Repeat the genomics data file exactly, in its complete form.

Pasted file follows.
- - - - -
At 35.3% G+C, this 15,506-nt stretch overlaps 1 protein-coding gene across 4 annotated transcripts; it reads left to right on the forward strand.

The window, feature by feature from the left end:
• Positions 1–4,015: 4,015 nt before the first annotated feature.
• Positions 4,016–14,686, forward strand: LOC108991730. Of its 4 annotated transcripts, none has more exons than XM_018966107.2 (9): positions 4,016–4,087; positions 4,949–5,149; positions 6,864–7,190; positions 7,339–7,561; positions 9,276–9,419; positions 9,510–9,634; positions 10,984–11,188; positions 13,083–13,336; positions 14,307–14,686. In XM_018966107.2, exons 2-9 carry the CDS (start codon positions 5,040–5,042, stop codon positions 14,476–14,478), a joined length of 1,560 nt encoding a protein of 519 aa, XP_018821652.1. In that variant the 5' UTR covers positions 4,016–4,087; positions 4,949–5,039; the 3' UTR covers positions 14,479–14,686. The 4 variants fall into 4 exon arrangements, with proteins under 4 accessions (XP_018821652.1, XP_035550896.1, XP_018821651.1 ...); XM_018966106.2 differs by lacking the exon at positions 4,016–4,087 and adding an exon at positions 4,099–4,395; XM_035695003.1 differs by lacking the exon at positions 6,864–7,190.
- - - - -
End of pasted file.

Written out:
At 35.3% G+C, this 15,506-nt stretch overlaps 1 protein-coding gene across 4 annotated transcripts; it reads left to right on the forward strand.

The window, feature by feature from the left end:
• Positions 1–4,015: 4,015 nt before the first annotated feature.
• Positions 4,016–14,686, forward strand: LOC108991730. Of its 4 annotated transcripts, none has more exons than XM_018966107.2 (9): positions 4,016–4,087; positions 4,949–5,149; positions 6,864–7,190; positions 7,339–7,561; positions 9,276–9,419; positions 9,510–9,634; positions 10,984–11,188; positions 13,083–13,336; positions 14,307–14,686. In XM_018966107.2, exons 2-9 carry the CDS (start codon positions 5,040–5,042, stop codon positions 14,476–14,478), a joined length of 1,560 nt encoding a protein of 519 aa, XP_018821652.1. In that variant the 5' UTR covers positions 4,016–4,087; positions 4,949–5,039; the 3' UTR covers positions 14,479–14,686. The 4 variants fall into 4 exon arrangements, with proteins under 4 accessions (XP_018821652.1, XP_035550896.1, XP_018821651.1 ...); XM_018966106.2 differs by lacking the exon at positions 4,016–4,087 and adding an exon at positions 4,099–4,395; XM_035695003.1 differs by lacking the exon at positions 6,864–7,190.